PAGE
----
Wiring – connect a GFCI outlet’s ground screw to the neutral wire if no ground wire is available


I noticed with a two wire cable (with a ground), the ground and neutral wires in the circuit breaker box all connect together. If I have a two wire only cable to a new three wire receptacle can I install a jumper from the neutral to the ground terminal in the receptacle box with the same results?

Best Answer

Although the neutral wire will generally be near ground potential, there are some situations where it might not be. For example, when switching on a large motor, the voltage on the neutral wire may jump briefly but significantly. Further, if the neutral wire breaks between a device and the panel, it will very likely end up with full line voltage on it. If the neutral wire were bonded to the ground terminal on a piece of equipment, any voltage on it could shock anyone touching the equipment. Because the current would be flowing on the ground wire which the ground-fault interrupter does not switch, the GFCI would provide no protection against it.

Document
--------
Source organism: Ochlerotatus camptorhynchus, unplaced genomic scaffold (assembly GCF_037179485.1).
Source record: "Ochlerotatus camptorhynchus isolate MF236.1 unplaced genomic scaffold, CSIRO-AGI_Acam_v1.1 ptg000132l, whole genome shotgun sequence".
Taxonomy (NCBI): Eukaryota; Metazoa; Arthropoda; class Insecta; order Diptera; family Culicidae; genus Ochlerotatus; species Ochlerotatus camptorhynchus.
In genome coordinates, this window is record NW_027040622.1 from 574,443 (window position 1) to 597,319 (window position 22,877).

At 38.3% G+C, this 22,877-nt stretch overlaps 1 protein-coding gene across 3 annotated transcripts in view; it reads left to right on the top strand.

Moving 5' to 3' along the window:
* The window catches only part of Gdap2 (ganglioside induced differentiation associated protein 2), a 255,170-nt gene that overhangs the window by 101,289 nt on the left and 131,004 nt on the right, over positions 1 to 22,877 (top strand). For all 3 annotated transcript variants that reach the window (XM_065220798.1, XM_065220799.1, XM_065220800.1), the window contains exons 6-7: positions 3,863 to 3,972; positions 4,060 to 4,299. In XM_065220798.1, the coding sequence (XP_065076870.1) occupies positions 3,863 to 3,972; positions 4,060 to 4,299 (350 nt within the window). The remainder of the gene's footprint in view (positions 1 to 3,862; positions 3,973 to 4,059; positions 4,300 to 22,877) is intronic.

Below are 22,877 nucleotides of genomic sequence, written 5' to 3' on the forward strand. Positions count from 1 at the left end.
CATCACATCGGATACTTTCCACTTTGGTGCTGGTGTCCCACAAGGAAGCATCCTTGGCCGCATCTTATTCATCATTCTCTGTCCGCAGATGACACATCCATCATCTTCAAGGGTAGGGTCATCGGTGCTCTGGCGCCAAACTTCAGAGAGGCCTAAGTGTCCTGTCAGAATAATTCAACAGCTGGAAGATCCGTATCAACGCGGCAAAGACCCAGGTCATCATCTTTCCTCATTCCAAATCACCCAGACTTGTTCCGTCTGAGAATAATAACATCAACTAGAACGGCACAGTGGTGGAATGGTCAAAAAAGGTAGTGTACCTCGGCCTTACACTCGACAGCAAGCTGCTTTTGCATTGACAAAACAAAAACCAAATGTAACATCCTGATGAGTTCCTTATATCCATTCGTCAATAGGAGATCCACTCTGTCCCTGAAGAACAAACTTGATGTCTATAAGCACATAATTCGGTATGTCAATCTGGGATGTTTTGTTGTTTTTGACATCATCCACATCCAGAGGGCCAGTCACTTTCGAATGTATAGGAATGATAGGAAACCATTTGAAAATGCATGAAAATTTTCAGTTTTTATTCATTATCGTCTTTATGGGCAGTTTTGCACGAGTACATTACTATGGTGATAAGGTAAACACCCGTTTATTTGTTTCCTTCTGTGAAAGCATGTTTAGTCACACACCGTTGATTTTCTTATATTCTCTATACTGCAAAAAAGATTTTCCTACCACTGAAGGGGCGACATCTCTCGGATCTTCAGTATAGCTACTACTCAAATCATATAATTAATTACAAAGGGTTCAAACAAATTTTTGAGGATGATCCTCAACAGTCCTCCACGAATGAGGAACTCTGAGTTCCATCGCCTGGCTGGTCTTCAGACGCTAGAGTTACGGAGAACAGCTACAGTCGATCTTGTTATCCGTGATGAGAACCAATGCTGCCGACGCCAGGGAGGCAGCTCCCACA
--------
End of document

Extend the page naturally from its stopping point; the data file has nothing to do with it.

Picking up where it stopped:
The accepted way to handle the situation where no ground is available is to use a GFCI with its ground lead attached to nothing but with a label affixed reading "NO EQUIPMENT GROUND". A GFCI used in such fashion will not detect some failure modes that would be detected if the grounding wire were bonded to neutral but the danger of putting neutral voltage on the ground wire exceeds the safety gain from catching those particular failure modes.

It would be helpful if someone were to sell a GFI which was designed to connect ground to neutral well enough to trip the detector immediately if a device has a leak between its hot and ground leads, but not well enough to pose a dangerous condition. I am unaware of any such devices being for sale, however.